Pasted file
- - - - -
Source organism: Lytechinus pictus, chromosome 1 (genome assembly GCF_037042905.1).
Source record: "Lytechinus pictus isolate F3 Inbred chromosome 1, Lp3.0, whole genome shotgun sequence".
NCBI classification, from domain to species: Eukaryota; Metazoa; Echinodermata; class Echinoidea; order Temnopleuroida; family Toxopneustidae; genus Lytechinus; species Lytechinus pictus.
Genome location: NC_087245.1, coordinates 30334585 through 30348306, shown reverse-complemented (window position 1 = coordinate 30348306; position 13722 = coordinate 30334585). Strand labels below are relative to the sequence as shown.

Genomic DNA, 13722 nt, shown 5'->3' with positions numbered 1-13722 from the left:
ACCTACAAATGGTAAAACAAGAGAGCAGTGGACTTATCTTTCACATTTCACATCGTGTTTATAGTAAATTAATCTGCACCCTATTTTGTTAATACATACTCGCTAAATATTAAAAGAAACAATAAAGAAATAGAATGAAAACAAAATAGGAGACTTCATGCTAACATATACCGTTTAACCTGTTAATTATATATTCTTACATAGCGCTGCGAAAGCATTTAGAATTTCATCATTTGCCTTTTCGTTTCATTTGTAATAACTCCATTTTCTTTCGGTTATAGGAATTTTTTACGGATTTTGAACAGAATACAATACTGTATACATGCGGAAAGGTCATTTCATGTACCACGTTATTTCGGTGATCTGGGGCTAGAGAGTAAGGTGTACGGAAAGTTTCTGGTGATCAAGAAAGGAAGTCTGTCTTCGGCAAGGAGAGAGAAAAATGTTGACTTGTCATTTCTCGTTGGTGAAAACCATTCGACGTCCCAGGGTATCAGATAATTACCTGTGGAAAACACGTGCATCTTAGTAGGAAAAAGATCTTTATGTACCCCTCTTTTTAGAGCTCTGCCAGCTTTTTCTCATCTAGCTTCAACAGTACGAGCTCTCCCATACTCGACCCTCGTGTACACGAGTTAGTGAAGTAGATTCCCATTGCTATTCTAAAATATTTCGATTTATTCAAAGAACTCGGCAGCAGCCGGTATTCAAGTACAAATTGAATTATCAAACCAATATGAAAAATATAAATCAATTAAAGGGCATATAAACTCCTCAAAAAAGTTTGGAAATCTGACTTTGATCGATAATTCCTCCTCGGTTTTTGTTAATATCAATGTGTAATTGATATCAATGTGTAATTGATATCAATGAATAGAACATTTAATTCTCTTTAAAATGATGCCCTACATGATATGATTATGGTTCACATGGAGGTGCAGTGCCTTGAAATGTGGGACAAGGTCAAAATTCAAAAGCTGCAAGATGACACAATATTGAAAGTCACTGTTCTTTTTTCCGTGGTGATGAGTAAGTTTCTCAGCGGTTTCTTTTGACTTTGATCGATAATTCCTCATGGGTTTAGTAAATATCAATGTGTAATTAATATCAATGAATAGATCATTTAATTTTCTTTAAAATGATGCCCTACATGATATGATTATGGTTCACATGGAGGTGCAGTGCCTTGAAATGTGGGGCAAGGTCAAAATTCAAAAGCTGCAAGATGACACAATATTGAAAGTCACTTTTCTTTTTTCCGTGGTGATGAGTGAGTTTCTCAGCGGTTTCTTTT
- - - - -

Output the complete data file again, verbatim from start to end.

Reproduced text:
Source organism: Lytechinus pictus, chromosome 1 (genome assembly GCF_037042905.1).
Source record: "Lytechinus pictus isolate F3 Inbred chromosome 1, Lp3.0, whole genome shotgun sequence".
NCBI classification, from domain to species: Eukaryota; Metazoa; Echinodermata; class Echinoidea; order Temnopleuroida; family Toxopneustidae; genus Lytechinus; species Lytechinus pictus.
Genome location: NC_087245.1, coordinates 30334585 through 30348306, shown reverse-complemented (window position 1 = coordinate 30348306; position 13722 = coordinate 30334585). Strand labels below are relative to the sequence as shown.

Genomic DNA, 13722 nt, shown 5'->3' with positions numbered 1-13722 from the left:
ACCTACAAATGGTAAAACAAGAGAGCAGTGGACTTATCTTTCACATTTCACATCGTGTTTATAGTAAATTAATCTGCACCCTATTTTGTTAATACATACTCGCTAAATATTAAAAGAAACAATAAAGAAATAGAATGAAAACAAAATAGGAGACTTCATGCTAACATATACCGTTTAACCTGTTAATTATATATTCTTACATAGCGCTGCGAAAGCATTTAGAATTTCATCATTTGCCTTTTCGTTTCATTTGTAATAACTCCATTTTCTTTCGGTTATAGGAATTTTTTACGGATTTTGAACAGAATACAATACTGTATACATGCGGAAAGGTCATTTCATGTACCACGTTATTTCGGTGATCTGGGGCTAGAGAGTAAGGTGTACGGAAAGTTTCTGGTGATCAAGAAAGGAAGTCTGTCTTCGGCAAGGAGAGAGAAAAATGTTGACTTGTCATTTCTCGTTGGTGAAAACCATTCGACGTCCCAGGGTATCAGATAATTACCTGTGGAAAACACGTGCATCTTAGTAGGAAAAAGATCTTTATGTACCCCTCTTTTTAGAGCTCTGCCAGCTTTTTCTCATCTAGCTTCAACAGTACGAGCTCTCCCATACTCGACCCTCGTGTACACGAGTTAGTGAAGTAGATTCCCATTGCTATTCTAAAATATTTCGATTTATTCAAAGAACTCGGCAGCAGCCGGTATTCAAGTACAAATTGAATTATCAAACCAATATGAAAAATATAAATCAATTAAAGGGCATATAAACTCCTCAAAAAAGTTTGGAAATCTGACTTTGATCGATAATTCCTCCTCGGTTTTTGTTAATATCAATGTGTAATTGATATCAATGTGTAATTGATATCAATGAATAGAACATTTAATTCTCTTTAAAATGATGCCCTACATGATATGATTATGGTTCACATGGAGGTGCAGTGCCTTGAAATGTGGGACAAGGTCAAAATTCAAAAGCTGCAAGATGACACAATATTGAAAGTCACTGTTCTTTTTTCCGTGGTGATGAGTAAGTTTCTCAGCGGTTTCTTTTGACTTTGATCGATAATTCCTCATGGGTTTAGTAAATATCAATGTGTAATTAATATCAATGAATAGATCATTTAATTTTCTTTAAAATGATGCCCTACATGATATGATTATGGTTCACATGGAGGTGCAGTGCCTTGAAATGTGGGGCAAGGTCAAAATTCAAAAGCTGCAAGATGACACAATATTGAAAGTCACTTTTCTTTTTTCCGTGGTGATGAGTGAGTTTCTCAGCGGTTTCTTTT